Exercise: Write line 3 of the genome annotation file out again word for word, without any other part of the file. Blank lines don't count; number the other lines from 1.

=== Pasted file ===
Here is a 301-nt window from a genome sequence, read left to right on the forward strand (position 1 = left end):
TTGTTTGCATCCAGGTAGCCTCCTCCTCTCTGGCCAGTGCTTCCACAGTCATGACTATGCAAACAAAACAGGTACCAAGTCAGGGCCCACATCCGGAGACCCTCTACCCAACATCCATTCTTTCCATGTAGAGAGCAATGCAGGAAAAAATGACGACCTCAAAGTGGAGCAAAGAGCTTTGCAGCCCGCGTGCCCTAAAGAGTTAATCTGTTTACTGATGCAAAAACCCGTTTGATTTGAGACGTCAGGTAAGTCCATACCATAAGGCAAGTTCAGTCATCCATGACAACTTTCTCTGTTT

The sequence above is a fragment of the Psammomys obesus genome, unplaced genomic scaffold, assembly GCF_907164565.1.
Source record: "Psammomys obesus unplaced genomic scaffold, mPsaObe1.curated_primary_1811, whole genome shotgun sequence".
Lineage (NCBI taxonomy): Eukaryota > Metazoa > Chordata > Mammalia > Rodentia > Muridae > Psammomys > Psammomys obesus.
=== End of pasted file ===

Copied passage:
The sequence above is a fragment of the Psammomys obesus genome, unplaced genomic scaffold, assembly GCF_907164565.1.